Free State of Jones
By S. Jhoanna Robledo,
Common Sense Media Reviewer
Common Sense Media Reviewers
Civil War drama is eye-opening, brutal, overlong.
A Lot or a Little?
What you will—and won't—find in this movie.
All men are created equal, and no person can own another.
Positive Role Models
He wasn't perfect, but Newton Knight was an independent thinker who decided he was tired of fighting for the Confederacy to protect slave owners and who believed that all men should be free.
Violence & Scariness
Begins with many scenes of Civil War brutality; soldiers' heads and limbs are blown off, dead bodies litter the battlefield, blood is everywhere, and a teen boy is shot to death. It lets up a little from there, but there are more scenes of wartime violence and other cruelty, as well as the Ku Klux Klan lynching former slaves and Confederates killing two young men. A slave owner approaches a female slave, and it's clear he's about to rape her.
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Sex, Romance & Nudity
A few scenes hint at sex, but viewers don't see even a kiss.
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Use of "damn," "hell," "by God," "Jesus," and at least one "s--t."
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Drinking, Drugs & Smoking
Some drinking during celebrations; a few characters smoke cigarettes.
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Parents Need to Know
Parents need to know that Free State of Jones stars Oscar winner Matthew McConaughey as Newton Knight, a real-life former soldier-turned-renegade. It's an intense, violent drama about a Civil War deserter who ended up leading one of the biggest wartime rebellions in U.S. history. Be ready for lots of wartime carnage -- including stomach-churning battle scenes with body parts blown off and blood everywhere -- and other violence and cruelty, including lynching and implied rape. Characters also drink and smoke a little and use language like "damn."
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Free State of Jones
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What's the Story?
FREE STATE OF JONES takes place in 1862, in Jones City, Mississippi, where a Confederate soldier named Newton Knight (Matthew McConaughey) finds himself demoralized after witnessing a teen boy's death on a blood-soaked battlefield. Knight starts to question why he's fighting and for whom -- and, frankly, his purpose in a war that, to his eyes, benefits rich plantation owners who want to ensure that they get to keep their slaves. Meanwhile, men like him who have neither slaves nor riches are risking their necks while the slave owners stay home. Money apparently talks, prompting Knight to walk, but the world doesn't look kindly on deserters. So off he goes to hide in the swamps with escaped slaves. Soon Knight develops a strong belief that all men, regardless of race, are created equal, and that the war isn't serving any of them. In no time, he becomes the head of a rebellious group of deserters, local townsmen, and former slaves determined to fight the Confederates who are taking their land and hurting their families. It's a fight that doesn't end even after the South surrenders.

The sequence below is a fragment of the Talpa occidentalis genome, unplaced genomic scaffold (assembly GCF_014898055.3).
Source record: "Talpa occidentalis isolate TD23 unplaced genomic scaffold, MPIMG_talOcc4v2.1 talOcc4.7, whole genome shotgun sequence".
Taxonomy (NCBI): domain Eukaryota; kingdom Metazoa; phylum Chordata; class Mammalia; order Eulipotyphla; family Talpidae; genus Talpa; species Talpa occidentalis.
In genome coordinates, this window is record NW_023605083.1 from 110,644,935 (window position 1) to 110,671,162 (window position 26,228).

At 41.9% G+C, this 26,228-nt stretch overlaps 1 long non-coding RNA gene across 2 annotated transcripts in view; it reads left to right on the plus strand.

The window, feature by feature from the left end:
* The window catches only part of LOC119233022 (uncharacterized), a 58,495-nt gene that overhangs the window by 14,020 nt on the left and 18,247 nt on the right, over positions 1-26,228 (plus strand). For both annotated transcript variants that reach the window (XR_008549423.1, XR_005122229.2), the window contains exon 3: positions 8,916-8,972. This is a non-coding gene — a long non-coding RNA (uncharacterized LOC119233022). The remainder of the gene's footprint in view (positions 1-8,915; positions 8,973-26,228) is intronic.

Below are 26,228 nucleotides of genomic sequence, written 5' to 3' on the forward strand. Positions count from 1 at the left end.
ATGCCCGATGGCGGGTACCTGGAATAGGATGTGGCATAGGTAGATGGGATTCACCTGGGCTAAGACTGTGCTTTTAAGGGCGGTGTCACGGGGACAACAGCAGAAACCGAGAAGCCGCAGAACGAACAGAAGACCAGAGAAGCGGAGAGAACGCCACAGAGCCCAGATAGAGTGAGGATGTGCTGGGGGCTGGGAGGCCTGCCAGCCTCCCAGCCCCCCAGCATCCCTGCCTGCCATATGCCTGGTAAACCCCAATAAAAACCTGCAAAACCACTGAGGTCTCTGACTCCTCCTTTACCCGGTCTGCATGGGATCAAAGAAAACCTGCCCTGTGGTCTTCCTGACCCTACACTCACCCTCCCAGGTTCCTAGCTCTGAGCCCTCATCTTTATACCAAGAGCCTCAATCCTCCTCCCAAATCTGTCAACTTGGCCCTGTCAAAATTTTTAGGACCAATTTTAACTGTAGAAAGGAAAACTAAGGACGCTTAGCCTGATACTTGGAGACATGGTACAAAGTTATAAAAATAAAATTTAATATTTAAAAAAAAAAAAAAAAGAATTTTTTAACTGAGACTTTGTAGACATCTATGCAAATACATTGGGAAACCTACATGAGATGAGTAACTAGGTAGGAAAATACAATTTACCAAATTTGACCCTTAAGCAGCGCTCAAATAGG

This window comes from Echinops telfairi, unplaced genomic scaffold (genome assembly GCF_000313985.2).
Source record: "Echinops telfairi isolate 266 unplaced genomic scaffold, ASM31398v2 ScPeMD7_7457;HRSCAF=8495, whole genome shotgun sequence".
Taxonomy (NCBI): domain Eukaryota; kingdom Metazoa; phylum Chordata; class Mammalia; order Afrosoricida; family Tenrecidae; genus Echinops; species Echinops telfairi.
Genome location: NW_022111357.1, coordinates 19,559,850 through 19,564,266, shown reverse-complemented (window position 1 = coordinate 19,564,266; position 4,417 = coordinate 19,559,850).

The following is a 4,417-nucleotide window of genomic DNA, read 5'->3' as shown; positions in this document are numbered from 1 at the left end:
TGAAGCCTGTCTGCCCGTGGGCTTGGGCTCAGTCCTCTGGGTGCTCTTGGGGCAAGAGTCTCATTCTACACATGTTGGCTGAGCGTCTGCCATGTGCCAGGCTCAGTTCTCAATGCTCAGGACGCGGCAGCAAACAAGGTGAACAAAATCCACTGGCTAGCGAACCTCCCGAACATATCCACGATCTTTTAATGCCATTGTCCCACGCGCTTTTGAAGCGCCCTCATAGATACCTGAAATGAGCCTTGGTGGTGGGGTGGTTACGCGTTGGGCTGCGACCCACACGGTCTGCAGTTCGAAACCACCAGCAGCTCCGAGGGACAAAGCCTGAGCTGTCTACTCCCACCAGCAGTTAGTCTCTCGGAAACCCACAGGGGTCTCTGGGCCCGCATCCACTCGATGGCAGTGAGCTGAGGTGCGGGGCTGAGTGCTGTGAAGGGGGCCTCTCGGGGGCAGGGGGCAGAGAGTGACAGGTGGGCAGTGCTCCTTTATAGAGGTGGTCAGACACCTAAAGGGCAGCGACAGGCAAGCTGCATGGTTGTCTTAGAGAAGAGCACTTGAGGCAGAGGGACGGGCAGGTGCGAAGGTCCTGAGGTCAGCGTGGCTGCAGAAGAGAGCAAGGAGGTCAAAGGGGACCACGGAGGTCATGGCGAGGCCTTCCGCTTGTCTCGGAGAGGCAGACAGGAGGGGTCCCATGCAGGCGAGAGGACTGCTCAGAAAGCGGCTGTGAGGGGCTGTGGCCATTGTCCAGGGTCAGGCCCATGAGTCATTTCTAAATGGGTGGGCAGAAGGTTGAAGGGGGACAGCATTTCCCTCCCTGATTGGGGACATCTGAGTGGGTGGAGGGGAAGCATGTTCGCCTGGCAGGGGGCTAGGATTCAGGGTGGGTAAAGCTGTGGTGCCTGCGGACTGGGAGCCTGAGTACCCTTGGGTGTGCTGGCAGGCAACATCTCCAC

Is It Any Good?
This intense drama sheds light on a little-known but significant part of U.S. history, but while it starts off strong, it loses its way, packing in too many specifics into a meandering 139 minutes. McConaughey is in top form, very much looking and sounding the part, though he's still prone to relying perhaps too much on gesture, which sometimes give his portrayal the feel of caricature. Gugu Mbatha-Raw brings much grace and gravitas to her smaller role at Knight's wife.
The fascinating story of Free State of Jones is mostly served well by the script. But there's a caveat: A flash-forward to the mid-20th century is jarring, even though it's still somewhat related to Knight's fight for independence. This is a drama worth seeing, but you can't help longing that the editor had taken a stronger hand so that story bloat didn't weigh the film down.
Talk to Your Kids About ...
Families can talk about Free State of Jones' violence. How much of it is necessary to the storytelling? How does it compare to what you might see in a big superhero action movie? What's the impact of media violence on kids?
Newton Knight deserted the army: Was he disloyal and deserving of punishment, or was he an independent-minded man who only wanted to fight for what he believed in? Are both answers possible? How did seeing all the carnage around him affect his mindset about the war and the Confederacy?
Do you think the film portrays a complete and accurate picture of the era it takes place in? Why might filmmakers working from a true story not adhere strictly to the facts? How could you find out more about the actual events and people portrayed in the film?
- In theaters: June 24, 2016
- On DVD or streaming: September 20, 2016
- Cast: Matthew McConaughey, Gugu Mbatha-Raw, Keri Russell
- Director: Gary Ross
- Inclusion Information: Black actors
- Studio: STX Entertainment
- Genre: Drama
- Topics: History
- Run time: 139 minutes
- MPAA rating: R
- MPAA explanation: brutal battle scenes and disturbing graphic images
- Last updated: April 3, 2023
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